Brazilian police will distribute pamphlets to World Cup visitors advising them not to argue or scream when being robbed.
The campaign was designed by the head of the committee created by police in Brazil's biggest city to prepare for soccer's marquee event and aimed at avoiding the increasing rate of robberies that end with homicide.
Police officer Mario Leite told the Estado de S.Paulo newspaper that the tips were included in pamphlets that embassies and consulates from the United States to Europe would distribute to visitors boarding planes to the South American nation.
To be published in English, Spanish and French, the brochures advise against showing off possessions and walking alone at night, and recommend that tourists make sure they are not being followed.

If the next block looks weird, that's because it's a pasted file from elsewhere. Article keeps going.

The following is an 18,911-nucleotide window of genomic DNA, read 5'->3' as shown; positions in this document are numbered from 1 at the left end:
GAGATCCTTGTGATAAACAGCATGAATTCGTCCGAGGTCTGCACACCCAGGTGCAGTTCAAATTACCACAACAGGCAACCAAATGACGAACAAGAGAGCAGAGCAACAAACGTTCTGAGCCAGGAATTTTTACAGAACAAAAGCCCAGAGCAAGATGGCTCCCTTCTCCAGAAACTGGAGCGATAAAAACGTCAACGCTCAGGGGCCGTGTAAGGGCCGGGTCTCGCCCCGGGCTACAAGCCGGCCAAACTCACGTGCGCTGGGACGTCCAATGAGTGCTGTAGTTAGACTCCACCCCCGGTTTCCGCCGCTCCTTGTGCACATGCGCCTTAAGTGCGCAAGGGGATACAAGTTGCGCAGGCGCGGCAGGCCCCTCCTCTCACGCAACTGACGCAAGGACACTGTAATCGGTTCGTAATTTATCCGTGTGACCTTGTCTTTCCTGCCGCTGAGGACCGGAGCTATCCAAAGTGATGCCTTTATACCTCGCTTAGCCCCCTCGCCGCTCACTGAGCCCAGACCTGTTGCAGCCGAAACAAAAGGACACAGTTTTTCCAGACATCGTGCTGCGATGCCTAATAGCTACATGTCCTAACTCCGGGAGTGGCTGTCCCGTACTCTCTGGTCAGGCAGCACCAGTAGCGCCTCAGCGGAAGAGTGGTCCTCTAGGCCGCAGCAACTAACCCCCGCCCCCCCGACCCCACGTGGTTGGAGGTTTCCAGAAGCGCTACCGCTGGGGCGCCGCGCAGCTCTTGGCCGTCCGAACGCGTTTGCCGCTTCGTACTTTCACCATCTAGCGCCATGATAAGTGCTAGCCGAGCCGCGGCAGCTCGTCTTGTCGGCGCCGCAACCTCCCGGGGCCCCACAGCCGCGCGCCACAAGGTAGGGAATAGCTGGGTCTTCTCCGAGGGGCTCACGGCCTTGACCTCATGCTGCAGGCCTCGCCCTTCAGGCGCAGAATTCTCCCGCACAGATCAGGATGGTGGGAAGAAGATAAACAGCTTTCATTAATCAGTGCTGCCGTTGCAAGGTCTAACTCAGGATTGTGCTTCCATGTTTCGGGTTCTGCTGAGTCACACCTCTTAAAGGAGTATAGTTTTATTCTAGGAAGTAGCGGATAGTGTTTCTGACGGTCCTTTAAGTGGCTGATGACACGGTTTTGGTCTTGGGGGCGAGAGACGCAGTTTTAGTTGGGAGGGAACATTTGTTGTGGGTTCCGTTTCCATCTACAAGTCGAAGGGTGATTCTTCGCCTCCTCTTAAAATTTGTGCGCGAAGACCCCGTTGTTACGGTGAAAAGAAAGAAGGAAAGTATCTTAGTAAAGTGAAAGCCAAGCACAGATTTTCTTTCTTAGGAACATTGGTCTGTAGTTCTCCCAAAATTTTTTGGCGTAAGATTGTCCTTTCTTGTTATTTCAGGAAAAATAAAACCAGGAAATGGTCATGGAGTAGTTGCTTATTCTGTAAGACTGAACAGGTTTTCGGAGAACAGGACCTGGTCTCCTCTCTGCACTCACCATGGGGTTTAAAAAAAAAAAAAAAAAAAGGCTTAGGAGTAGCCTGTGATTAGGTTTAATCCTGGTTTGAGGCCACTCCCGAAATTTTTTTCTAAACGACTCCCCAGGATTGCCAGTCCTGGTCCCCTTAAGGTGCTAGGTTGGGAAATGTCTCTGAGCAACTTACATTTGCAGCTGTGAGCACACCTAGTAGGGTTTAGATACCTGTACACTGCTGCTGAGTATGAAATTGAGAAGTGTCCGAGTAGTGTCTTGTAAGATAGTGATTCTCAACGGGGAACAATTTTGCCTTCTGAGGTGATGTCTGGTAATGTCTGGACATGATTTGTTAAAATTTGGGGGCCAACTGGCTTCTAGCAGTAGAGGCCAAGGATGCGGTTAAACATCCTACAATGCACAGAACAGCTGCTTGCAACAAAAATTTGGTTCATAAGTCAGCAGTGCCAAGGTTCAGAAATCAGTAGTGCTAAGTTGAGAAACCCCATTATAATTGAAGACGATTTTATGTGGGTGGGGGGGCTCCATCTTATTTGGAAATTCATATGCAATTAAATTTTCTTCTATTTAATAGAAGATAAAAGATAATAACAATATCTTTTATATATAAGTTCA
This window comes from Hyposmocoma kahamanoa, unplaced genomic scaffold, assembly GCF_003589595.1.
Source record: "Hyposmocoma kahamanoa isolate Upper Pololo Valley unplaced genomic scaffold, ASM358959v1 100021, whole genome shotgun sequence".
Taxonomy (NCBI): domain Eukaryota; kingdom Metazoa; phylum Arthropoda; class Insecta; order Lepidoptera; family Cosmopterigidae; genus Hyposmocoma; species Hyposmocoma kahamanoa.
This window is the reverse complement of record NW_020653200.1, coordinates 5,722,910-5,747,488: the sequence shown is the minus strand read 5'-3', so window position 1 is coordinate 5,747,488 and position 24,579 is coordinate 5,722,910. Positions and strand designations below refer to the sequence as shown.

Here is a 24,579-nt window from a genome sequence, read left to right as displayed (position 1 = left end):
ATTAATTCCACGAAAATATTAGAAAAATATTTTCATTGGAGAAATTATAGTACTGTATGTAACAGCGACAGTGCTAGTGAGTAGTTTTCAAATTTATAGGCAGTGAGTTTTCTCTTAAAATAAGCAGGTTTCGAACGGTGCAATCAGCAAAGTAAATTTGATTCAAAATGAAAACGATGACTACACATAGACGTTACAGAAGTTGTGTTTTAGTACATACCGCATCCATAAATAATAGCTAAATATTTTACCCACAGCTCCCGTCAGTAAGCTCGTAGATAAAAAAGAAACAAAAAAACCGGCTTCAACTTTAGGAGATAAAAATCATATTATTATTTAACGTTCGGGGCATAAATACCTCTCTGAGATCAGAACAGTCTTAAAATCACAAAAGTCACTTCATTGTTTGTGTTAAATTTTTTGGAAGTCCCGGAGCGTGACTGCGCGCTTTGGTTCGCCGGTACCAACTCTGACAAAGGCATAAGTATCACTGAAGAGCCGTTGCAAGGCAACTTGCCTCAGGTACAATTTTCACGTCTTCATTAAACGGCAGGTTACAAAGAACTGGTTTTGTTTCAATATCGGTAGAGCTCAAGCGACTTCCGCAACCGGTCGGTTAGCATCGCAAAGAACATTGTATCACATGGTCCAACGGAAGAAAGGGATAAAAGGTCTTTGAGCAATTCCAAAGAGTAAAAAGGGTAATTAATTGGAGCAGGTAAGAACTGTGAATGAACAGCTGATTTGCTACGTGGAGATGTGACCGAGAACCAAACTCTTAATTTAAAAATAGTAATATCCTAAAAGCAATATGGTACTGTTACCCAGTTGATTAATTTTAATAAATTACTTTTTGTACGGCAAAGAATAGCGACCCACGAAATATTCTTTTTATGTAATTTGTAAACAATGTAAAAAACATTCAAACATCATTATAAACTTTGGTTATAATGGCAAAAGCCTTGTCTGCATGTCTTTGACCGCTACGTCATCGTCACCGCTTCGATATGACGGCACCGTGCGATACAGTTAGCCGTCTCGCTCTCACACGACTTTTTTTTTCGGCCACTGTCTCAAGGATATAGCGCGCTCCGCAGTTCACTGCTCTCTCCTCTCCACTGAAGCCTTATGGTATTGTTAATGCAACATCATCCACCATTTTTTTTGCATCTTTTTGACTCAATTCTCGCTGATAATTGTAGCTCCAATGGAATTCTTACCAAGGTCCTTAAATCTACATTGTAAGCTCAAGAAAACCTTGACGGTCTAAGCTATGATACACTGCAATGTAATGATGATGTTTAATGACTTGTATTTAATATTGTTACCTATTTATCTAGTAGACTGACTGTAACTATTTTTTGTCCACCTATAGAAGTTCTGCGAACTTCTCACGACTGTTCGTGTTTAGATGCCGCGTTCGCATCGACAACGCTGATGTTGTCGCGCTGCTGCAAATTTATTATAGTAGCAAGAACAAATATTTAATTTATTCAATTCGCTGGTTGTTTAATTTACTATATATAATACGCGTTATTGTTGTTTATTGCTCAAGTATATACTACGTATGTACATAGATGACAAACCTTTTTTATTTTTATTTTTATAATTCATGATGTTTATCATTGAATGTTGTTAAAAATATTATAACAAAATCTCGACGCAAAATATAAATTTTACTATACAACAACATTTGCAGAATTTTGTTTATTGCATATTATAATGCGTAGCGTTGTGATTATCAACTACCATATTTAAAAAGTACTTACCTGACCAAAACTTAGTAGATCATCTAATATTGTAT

"Don't react, scream or argue" with robbers, the pamphlets would say, Leite said. "Tourists coming from Europe or the US don't come frequently and aren't used to seeing these types of crimes. Since they're not used to it, they will react to an assault. With the pamphlets, they know not to flaunt certain objects, to be careful at night and to only walk around if accompanied."
While the number of murders in Sao Paulo state fell last year, robberies that end in murder, rose 9 per cent to a nine-year high of 385.
Brazil expects to welcome more than 600,000 foreign tourists for the massive sporting event, and is anticipating the internal displacement of more than three million residents.
Authorities have begun activating 30,000 troops to secure its borders. The operation involving the army, navy and air force will extend over the 16,900km frontier separating the South American giant from its 10 neighbours.
Additional reporting by Agence France-Presse